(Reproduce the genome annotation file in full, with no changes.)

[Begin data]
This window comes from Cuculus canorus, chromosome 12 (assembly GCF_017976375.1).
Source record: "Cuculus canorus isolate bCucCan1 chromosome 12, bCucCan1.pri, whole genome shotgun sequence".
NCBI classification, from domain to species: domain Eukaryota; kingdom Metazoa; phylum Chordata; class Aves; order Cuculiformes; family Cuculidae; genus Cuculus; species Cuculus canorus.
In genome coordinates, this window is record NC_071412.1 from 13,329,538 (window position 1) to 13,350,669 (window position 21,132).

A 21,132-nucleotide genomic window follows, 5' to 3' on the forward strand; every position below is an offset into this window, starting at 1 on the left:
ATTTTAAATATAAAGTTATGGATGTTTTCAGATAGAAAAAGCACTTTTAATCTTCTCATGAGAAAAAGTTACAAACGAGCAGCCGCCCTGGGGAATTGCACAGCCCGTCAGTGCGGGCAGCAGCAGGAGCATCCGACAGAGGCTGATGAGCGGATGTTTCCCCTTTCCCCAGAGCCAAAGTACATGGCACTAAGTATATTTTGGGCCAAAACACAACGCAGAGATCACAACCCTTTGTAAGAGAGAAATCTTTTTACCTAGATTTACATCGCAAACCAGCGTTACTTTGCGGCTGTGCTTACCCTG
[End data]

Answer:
This window comes from Cuculus canorus, chromosome 12 (assembly GCF_017976375.1).
Source record: "Cuculus canorus isolate bCucCan1 chromosome 12, bCucCan1.pri, whole genome shotgun sequence".
NCBI classification, from domain to species: domain Eukaryota; kingdom Metazoa; phylum Chordata; class Aves; order Cuculiformes; family Cuculidae; genus Cuculus; species Cuculus canorus.
In genome coordinates, this window is record NC_071412.1 from 13,329,538 (window position 1) to 13,350,669 (window position 21,132).

A 21,132-nucleotide genomic window follows, 5' to 3' on the forward strand; every position below is an offset into this window, starting at 1 on the left:
ATTTTAAATATAAAGTTATGGATGTTTTCAGATAGAAAAAGCACTTTTAATCTTCTCATGAGAAAAAGTTACAAACGAGCAGCCGCCCTGGGGAATTGCACAGCCCGTCAGTGCGGGCAGCAGCAGGAGCATCCGACAGAGGCTGATGAGCGGATGTTTCCCCTTTCCCCAGAGCCAAAGTACATGGCACTAAGTATATTTTGGGCCAAAACACAACGCAGAGATCACAACCCTTTGTAAGAGAGAAATCTTTTTACCTAGATTTACATCGCAAACCAGCGTTACTTTGCGGCTGTGCTTACCCTG